Threats in Cyberspace

Friday, June 20, 2014

Transcript

The Supreme Court will hear a case involving Anthony Elonis, a Pennsylvania man serving jail time for posting death threats against his wife on Facebook. Elonis says he didn’t mean it literally, and it’s up to the High Court to decide if that distinction matters. Brooke talks with Slate's Dahlia Lithwick about the impact this case could have on how violent speech online is viewed in the eyes of the law.

Guests:

Dahlia Lithwick

Hosted by:

Brooke Gladstone

Comments [3]

Thatwood B. Telling from The Village

Michael-- Compared to hip-hop's target audience, the justices are certainly old. So, although "old" is a relative concept, I don't think it was misused in this context. And apart from Thomas, the male justices are white. But, granted, "old white male justices" wasn't the most polite way to refer to them.

But you may have a stronger point in calling her statement biased-- that is, if what Brooke was saying was that older white people are incapable of understanding hip-hop. But I don't think that was her point. I think she just meant that it's likely to take a lot of effort on their part and may never be as full an understanding as that experienced by someone who has grown up listening to the music.

Disrespectful? A little, but so what? Biased? Perhaps, but I think most people-- myself included-- would say this particular bias has some basis in fact. Inaccurate? No, not really.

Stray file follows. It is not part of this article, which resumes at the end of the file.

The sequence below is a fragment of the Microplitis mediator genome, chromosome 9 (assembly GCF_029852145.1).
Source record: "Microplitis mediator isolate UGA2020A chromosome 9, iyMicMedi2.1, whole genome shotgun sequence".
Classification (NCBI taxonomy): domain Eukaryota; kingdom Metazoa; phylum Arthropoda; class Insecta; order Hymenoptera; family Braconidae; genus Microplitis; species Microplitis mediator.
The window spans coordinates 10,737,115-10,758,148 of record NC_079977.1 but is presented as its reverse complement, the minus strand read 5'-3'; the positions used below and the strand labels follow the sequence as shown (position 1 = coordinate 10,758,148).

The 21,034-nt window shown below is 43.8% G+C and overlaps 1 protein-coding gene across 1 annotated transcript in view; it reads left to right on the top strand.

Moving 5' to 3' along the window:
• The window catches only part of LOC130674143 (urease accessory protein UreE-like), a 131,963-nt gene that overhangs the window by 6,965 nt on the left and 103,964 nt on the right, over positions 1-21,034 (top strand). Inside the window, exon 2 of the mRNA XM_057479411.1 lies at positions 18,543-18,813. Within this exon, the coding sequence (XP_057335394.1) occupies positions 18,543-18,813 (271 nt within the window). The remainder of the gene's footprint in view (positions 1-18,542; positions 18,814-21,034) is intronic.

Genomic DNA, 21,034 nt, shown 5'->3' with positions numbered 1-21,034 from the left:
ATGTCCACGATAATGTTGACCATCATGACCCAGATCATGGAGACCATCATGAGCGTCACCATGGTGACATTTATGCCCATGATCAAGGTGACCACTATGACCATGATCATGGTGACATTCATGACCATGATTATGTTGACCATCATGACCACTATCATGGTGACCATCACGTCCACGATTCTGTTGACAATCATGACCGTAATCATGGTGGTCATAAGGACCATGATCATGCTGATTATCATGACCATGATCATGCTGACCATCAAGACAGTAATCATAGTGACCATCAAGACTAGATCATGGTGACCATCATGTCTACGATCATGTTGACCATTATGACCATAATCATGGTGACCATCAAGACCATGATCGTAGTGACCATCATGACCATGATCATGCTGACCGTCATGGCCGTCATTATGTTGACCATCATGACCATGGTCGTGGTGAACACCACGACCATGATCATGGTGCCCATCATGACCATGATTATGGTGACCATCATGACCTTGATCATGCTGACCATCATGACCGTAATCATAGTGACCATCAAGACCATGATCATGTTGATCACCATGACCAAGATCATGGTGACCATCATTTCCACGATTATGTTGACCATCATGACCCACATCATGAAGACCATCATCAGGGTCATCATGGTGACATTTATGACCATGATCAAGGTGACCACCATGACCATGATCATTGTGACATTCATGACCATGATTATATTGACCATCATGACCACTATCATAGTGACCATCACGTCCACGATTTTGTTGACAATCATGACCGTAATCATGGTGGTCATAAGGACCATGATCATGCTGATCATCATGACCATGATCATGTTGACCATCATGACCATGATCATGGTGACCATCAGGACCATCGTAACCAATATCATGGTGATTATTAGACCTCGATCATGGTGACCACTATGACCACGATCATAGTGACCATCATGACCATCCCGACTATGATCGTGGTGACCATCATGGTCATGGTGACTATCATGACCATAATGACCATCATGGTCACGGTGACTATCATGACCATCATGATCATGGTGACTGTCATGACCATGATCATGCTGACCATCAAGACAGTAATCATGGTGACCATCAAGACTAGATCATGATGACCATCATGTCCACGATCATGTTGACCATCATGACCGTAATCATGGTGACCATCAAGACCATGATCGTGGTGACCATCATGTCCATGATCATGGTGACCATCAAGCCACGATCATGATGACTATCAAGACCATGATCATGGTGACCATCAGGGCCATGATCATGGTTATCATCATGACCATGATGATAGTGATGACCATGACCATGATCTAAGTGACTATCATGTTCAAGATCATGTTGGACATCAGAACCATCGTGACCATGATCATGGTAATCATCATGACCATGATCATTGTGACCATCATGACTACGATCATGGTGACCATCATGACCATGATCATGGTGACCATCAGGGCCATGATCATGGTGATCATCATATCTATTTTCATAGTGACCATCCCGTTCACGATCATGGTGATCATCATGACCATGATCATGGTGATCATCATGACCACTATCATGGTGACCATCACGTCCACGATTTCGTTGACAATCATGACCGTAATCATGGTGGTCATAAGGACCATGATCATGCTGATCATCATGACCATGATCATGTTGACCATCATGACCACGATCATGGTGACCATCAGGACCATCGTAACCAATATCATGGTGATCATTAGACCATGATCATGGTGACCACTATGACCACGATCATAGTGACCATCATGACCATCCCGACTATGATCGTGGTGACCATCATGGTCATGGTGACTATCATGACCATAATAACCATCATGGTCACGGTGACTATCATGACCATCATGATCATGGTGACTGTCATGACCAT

Jun. 22 2014 10:26 PM
Michael from Washington Heights, NYC

Would Brooke like to be referred to as an "old white woman?" Then why does she refer to the Justices of the Supreme Court as "principally old white males." The implication is that these justices are intrinsically less able to render a valid decision based on their age and race. It's disrespectful, ageist, and racist.

Also, it's not accurate. Only three of the nine justices are men of European ancestry over the age of 65.

Please correct this statement on next weeks show. It's biased, disrespectful, and inaccurate...just the things that "On the Media" is supposed to be against.

Jun. 21 2014 09:55 PM
Douglas from El Paso

The Elonis case reminds me of the arrest and imprisonment last year of a South Texas teenager for chatting online with his gaming opponent, and of the arrest and imprisonment of Maryland man a few years ago for saying something about wanting to strangle a public official.

The teenager's post on Facebook indicated an intent to commit an act vaguely like the Newtown massacre, but I think that he was using that incident as a metaphor to describe the intensity of his participation in the online video game that he had just finished playing. In spite of this, schools near his home were unnecessarily put on lockdown, and he had to endure a traumatic few months in prison.

In Black's Law Dictionary, the definition of a threat includes the phrase "of the person on whom it operates." The teenager's remark was neither directed at nor directly communicated to a named person or group of persons.

The teenager's case motivated me to propose a legal definition of a threat as the following: A statement of intent to do specific harm to a named person or group of persons that is communicated directly to the person or group of persons named. According to this definition, a statement of desire to do harm is not a threat, but people are jailed nevertheless for expressing such a desire. If I tell a co-worker that I'd like to strangle our supervisor, a common workplace sentiment, should I be arrested and imprisoned?

Racial profiling and stop-and-frisk also exemplify unnecessary law-enforcement actions which are directed at perceived but not real threats. In his remarks on the Trayvon Martin case, President Obama recounted times when white people avoided him on the street.

Law enforcement's over-vigilant pursuit of perceived threats is a real threat to our civil liberties.

Uh, oh, . . . I hear the police knocking at my door.

Jun. 21 2014 12:35 PM

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